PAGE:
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If you are a first-time buyer, you might be wondering why you need a solicitor and what the word ‘conveyancing’ means. Conveyancing is the legal process of transferring a property from one person to another. It involves several formalities which protect both the buyer and seller.

So, what is conveyancing? A Conveyancer is a solicitor who deals with the legal transfer of property from one person to another. Both buyer and seller will instruct a solicitor to act on their behalf. On the buyer’s side, checks will be carried out to make the buyer aware of any problems which may arise from the purchase. The solicitor also files the correct paperwork to ensure the purchase is recognised in law.

Searches

The first thing a conveyancer will do is complete the searches on the subject property. Searches are essential to provide valuable information about the property which may affect the decision to buy.  Searches include:

Local authority search (LAS): Information on road schemes, contaminations, or planned works.

Planning search: This will show existing planning consents or planning applications within a 250-metre radius of the property.

Drainage and water search: This will show where all the drainage systems are around the property, and if the property is at risk.

Environmental search: This will give information on flood risks, subsidence risks, and previous use of land.

Flood risk search: This will assess the risk of flooding in the area.

Coal mining and mining searches: Old mining tunnels beneath or near a property can cause a risk of subsidence. This search shows any current or historic mines in the area.

Chancel repair search: Some houses have an inherent liability to their local church for repair. This search checks if that liability exists and how much it will be.

Land registry pre-completion search: This search will reveal if the individual selling the property is the legitimate owner of the property and if any bankruptcy has taken place. It ensures that the property is legally safe to buy.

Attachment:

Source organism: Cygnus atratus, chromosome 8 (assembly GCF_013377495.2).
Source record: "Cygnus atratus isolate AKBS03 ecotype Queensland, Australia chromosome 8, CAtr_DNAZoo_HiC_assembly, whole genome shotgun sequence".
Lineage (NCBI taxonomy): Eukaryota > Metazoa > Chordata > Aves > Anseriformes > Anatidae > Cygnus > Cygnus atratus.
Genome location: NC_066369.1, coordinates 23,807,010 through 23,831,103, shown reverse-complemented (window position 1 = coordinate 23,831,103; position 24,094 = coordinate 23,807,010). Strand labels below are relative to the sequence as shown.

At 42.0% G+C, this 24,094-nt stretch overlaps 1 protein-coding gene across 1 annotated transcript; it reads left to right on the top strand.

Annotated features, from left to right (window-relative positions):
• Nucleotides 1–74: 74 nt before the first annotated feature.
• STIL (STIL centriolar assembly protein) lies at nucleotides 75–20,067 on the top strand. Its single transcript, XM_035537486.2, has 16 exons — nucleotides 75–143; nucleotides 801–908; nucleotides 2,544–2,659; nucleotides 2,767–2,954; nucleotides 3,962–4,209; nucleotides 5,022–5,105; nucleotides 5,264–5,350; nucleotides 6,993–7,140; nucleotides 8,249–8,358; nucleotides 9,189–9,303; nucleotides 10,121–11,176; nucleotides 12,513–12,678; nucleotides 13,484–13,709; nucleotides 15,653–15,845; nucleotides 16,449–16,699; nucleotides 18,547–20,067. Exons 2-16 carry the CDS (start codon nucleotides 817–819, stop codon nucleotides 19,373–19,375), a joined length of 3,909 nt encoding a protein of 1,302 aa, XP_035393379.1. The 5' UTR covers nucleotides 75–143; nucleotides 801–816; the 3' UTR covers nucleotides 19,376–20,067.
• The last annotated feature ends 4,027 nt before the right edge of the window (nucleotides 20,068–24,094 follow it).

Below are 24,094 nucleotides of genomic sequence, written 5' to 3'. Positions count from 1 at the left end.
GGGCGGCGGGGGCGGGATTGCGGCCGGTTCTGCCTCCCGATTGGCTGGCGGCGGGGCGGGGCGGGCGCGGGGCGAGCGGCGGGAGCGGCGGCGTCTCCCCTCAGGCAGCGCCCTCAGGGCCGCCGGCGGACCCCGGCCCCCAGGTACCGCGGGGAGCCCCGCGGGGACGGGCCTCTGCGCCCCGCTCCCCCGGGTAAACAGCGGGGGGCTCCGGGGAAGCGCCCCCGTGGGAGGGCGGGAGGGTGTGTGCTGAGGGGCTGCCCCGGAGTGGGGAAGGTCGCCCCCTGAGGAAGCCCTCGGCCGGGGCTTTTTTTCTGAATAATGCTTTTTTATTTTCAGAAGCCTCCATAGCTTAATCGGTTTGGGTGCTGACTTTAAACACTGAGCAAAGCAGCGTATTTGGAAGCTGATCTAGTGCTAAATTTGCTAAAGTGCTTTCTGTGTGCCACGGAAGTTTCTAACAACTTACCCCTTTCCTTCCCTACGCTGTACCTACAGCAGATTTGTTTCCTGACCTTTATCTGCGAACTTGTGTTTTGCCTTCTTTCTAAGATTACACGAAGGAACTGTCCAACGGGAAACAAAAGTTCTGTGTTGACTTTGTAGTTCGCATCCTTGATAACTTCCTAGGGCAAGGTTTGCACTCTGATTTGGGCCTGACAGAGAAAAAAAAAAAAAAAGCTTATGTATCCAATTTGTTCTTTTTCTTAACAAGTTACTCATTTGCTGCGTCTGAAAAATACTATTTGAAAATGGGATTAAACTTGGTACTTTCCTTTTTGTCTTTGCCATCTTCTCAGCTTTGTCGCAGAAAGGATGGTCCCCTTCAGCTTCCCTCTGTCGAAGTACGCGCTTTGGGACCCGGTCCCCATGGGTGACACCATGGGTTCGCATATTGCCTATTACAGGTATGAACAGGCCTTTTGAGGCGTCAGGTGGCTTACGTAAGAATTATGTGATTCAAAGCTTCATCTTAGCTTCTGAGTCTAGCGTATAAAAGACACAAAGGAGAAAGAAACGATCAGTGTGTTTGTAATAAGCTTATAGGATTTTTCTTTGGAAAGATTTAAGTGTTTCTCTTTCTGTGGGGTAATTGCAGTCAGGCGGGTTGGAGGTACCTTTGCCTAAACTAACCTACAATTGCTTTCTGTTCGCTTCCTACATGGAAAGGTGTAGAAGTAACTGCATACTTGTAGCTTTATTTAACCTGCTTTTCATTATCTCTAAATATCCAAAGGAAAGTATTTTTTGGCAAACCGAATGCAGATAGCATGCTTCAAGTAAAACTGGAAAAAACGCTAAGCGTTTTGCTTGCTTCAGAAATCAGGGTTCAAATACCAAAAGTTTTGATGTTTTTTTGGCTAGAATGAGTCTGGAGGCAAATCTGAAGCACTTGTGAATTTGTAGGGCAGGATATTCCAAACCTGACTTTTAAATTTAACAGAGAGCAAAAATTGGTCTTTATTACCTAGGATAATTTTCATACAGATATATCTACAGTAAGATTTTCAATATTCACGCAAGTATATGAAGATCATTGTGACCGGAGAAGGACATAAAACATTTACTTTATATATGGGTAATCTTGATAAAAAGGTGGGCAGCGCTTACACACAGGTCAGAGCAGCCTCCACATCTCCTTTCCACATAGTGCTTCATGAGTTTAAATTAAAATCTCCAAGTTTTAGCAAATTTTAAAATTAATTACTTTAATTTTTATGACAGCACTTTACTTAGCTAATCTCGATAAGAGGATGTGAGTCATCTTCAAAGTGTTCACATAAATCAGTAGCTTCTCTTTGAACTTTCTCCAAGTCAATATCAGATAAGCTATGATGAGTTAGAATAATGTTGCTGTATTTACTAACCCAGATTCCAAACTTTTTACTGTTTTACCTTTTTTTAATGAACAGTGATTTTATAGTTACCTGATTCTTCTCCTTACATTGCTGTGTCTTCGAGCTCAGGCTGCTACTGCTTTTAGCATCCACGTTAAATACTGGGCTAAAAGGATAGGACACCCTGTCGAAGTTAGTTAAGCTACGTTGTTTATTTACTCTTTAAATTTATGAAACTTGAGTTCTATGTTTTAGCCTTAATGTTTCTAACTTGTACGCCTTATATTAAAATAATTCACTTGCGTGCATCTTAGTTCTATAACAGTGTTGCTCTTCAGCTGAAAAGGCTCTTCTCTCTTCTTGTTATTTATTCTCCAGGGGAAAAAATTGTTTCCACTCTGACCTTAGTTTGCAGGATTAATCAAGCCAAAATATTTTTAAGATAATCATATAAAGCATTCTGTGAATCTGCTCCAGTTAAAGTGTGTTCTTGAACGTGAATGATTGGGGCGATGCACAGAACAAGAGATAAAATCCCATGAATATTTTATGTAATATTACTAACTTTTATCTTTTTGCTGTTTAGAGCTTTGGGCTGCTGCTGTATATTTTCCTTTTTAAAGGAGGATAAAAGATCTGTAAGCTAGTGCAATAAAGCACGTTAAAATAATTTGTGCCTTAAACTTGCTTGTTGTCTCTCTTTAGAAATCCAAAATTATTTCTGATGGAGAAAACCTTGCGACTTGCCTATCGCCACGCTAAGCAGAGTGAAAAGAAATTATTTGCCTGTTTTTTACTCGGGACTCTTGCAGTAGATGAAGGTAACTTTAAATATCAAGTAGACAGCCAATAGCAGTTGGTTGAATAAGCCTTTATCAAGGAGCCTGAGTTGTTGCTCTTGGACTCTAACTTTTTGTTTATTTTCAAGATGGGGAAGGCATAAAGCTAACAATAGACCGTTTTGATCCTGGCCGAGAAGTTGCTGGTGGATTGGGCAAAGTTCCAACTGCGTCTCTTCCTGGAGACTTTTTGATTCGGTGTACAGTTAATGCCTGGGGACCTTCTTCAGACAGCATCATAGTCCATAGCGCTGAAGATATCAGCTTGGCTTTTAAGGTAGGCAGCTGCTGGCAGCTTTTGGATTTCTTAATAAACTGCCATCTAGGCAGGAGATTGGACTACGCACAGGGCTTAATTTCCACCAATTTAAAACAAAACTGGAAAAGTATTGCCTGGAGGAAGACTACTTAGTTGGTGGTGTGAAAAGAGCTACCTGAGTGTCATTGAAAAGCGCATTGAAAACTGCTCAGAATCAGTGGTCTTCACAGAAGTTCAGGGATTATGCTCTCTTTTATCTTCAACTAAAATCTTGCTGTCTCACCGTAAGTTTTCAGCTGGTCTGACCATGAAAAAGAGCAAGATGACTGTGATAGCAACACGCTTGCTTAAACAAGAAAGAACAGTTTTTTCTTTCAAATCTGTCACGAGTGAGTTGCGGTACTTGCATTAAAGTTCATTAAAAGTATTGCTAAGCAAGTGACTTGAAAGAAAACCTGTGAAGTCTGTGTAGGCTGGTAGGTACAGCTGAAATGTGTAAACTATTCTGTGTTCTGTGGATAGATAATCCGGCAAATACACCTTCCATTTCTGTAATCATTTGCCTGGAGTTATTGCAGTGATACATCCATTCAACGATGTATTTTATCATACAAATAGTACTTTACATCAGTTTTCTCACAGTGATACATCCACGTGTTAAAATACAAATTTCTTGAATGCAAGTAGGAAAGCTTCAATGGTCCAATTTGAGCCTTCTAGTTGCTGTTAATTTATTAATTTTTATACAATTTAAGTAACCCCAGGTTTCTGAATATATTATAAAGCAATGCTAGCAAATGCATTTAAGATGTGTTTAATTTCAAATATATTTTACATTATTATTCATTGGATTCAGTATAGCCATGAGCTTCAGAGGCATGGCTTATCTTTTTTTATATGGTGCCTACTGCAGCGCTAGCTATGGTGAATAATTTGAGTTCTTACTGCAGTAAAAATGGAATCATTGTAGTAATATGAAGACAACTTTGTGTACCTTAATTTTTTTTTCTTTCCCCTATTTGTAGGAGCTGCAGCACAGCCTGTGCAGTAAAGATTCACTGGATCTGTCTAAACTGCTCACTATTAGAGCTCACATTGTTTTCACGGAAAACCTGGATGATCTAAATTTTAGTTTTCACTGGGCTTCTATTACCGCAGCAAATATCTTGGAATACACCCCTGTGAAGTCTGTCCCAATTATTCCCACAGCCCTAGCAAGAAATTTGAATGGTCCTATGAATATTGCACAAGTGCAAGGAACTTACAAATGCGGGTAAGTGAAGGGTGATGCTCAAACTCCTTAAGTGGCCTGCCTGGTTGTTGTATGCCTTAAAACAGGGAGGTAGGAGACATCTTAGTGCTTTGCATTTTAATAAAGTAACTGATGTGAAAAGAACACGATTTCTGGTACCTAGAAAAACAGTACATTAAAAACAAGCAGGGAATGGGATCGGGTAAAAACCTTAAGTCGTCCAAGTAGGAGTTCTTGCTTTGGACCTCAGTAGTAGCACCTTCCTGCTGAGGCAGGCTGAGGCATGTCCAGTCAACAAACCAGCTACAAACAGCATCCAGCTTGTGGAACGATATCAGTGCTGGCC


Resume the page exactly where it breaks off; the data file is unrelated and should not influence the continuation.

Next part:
HS2: To check if the property is affected in any way by the high-speed railway plans.

Contracts

When you instruct a conveyancer to act on your behalf, they will write to the seller’s solicitor to request the contract pack which includes the draft contract and supporting documentation about the property. It is the conveyancer’s job to examine the contract and documents and raise any queries with the seller’s solicitor. Your solicitor will send you these documents to look over and may raise any significant issues with you.

At this point, it is essential to check the tenure of the property. The tenure refers to whether the property is freehold or leasehold. If it is leasehold, it is advised you discuss the terms of the lease with your solicitor and enquire if it’s possible to buy the freehold. You should also check the amount of time left on the lease and if it can be renewed easily and for a reasonable price. The tenure of a property is a critical issue you must take seriously to protect yourself from unexpected costs. If the property is freehold, then there is nothing to worry about, you will be buying the house and the land it sits on, so there is no other party involved.